What If Humans Are Alone In The Universe? | Unveiled
VOICE OVER: Noah Baum
WRITTEN BY: Caitlin Johnson
The hunt for alien life is ongoing, but what if it's pointless? What if humans really are the only living things in all of the universe? For this video, Unveiled imagines an existence where there's nothing else out there... Would that be a good or bad thing for humanity? Would space travel still be as exciting? And would we still care about what's beyond the solar system?
What if Humans are Alone in the Universe?
We’ve always been enchanted by the idea that there are intelligent creatures out there different to ourselves. Once it was supernatural monsters dwelling in the darkest spaces of our own world, while today it’s more about extra-terrestrials dwelling somewhere out there in deep space. But there’s always the slim chance that this could be little more than wishful thinking.
This is Unveiled, and today we’re answering the extraordinary question: what if humans are alone in the universe?
Back in 1950, physicist Enrico Fermi asked his colleagues: if there are intelligent civilizations out there, why haven’t they contacted us? After all, given the number of other planets and stars in the universe, there’s a good chance they exist. This eventually became known as the Fermi paradox. A number of answers have been proposed, including that intelligent life is extremely rare, that our technology isn’t advanced enough to detect them, or that they just don’t want to make contact.
Then again, they just might not be out there at all. In 1961, American astronomer and astrophysicist Frank Drake put together an equation to try to work out the probability that extraterrestrial civilizations exist somewhere in the universe. Variables include the number of stars, the number of planets that could be habitable, and the likelihood of intelligent life developing across the vast distances of space. Initially, estimates for these variables produced a positive solution, suggesting that there are probably between 1000 and 100,000,000 civilizations in the Milky Way alone. But a 2018 attempt to solve the Drake Equation using the most up-to-date science possible discovered that the odds we’re actually alone are much higher than previously thought. This study has gained a lot of attention with its unpleasant conclusions, positing that there’s a 53-99.6% chance that we’re the only intelligent species in our galaxy, and a 39-85% chance that we are the only intelligent species in the entire universe. So, if the odds really are stacked against us, it’s worth thinking about the unthinkable: what if it’s just us?!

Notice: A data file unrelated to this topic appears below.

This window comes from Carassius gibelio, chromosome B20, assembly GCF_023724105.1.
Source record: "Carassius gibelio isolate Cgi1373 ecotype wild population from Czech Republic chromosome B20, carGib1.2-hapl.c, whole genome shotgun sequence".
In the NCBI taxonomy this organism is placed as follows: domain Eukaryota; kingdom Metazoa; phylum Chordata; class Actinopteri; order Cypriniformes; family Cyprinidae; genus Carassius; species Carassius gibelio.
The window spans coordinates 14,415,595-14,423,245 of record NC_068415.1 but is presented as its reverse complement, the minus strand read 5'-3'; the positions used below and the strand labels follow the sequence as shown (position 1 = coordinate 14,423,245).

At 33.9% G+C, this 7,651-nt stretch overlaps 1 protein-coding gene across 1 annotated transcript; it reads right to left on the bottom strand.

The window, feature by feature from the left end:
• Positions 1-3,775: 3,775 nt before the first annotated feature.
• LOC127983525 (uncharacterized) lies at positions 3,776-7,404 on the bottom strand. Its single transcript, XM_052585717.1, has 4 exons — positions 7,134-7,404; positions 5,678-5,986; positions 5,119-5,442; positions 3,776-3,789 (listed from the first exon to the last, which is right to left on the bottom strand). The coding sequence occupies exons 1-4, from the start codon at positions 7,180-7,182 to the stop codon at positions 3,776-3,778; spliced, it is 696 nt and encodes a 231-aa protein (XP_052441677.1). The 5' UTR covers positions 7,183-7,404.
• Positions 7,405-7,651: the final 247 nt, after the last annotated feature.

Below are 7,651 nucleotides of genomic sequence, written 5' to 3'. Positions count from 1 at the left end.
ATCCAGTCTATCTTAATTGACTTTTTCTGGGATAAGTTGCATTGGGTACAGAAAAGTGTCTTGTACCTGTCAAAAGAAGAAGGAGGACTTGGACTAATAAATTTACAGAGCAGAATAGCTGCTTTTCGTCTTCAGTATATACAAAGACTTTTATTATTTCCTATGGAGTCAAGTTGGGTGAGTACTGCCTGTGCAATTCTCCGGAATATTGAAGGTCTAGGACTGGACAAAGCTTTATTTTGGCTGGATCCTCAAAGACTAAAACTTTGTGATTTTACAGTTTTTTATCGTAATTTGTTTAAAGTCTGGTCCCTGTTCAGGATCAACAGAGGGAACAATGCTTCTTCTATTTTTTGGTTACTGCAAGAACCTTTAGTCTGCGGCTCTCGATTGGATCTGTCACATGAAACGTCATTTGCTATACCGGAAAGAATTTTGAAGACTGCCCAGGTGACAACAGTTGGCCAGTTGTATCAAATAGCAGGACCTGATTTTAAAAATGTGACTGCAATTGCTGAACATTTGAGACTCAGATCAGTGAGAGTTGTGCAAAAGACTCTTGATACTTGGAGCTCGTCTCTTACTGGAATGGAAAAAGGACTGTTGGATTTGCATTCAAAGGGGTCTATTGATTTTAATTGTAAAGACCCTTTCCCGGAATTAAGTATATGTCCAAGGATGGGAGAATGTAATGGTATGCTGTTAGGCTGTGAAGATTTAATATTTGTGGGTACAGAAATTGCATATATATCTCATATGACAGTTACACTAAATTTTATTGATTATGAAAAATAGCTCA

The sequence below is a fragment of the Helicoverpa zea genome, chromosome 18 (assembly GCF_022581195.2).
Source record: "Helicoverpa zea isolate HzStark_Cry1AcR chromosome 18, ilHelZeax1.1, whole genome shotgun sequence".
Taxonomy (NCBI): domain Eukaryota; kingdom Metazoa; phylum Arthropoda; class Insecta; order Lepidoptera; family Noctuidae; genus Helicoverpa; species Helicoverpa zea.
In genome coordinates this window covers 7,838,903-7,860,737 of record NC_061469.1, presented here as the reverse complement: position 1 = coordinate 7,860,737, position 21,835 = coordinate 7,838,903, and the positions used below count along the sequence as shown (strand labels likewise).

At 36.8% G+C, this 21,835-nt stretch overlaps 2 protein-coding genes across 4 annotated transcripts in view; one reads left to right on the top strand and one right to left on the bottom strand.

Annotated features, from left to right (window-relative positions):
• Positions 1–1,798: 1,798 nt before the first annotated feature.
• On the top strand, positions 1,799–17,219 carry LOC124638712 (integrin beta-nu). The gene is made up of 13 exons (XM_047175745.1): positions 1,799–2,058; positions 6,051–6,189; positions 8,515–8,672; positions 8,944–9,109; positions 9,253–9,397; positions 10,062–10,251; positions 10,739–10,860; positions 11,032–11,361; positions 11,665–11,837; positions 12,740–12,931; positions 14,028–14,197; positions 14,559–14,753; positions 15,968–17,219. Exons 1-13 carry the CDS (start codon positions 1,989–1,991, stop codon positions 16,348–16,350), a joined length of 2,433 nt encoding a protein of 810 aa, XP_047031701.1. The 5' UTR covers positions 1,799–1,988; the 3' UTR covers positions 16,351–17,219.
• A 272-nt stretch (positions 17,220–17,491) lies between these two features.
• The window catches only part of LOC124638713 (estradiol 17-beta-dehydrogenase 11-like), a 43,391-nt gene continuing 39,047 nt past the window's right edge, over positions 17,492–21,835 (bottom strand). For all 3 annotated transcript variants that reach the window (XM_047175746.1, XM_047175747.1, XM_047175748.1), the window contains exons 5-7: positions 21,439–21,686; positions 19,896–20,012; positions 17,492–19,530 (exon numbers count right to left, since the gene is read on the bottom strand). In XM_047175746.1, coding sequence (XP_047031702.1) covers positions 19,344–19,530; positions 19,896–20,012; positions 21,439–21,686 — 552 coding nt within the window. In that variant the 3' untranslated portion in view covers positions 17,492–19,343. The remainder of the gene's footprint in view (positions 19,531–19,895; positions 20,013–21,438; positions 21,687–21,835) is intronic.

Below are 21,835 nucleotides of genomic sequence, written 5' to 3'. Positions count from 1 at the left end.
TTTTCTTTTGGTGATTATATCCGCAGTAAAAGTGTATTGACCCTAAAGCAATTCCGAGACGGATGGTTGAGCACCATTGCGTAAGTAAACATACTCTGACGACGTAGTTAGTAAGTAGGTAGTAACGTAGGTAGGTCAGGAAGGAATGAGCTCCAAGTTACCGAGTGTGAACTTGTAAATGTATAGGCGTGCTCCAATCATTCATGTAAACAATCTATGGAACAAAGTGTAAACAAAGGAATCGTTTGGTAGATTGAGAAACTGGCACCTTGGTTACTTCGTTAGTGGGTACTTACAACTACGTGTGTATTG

It’s worth asking how we could ever know that we’re alone for sure. Either we’d need some incredibly advanced technology capable of scanning distant planets for life, even planets outside of the observable region of space; or we’d need to visit every single corner of space ourselves.
In the latter case, not an awful lot would change; we might find it a bit sad, but we’d have already conquered the entire cosmos and become the most advanced species imaginable. On the other hand, if we were to somehow learn that we’re alone before having ventured out into the universe, things might be very different indeed. Some of the romanticism of space travel would surely be lost if the incentive to discover intelligent life beyond our planet disappeared. With flagging public interest, space programs might not seem as necessary as they once did. We would still need to go to space though, either to escape Earth when it becomes uninhabitable or to find vital resources, but how much funding would be available might become an issue.
It would also put a lot of people working in the space industry out of a job, in the branches specifically designed to look for alien life – organizations like SETI, for instance. But freeing up this money might be a good thing; it could be channelled into public welfare instead, or alternatively towards other aspects of space travel so that we can still colonise distant worlds, even if they are empty. A lot of the same technology that was being used for things like SETI might also prove useful for long-distance human communications, too.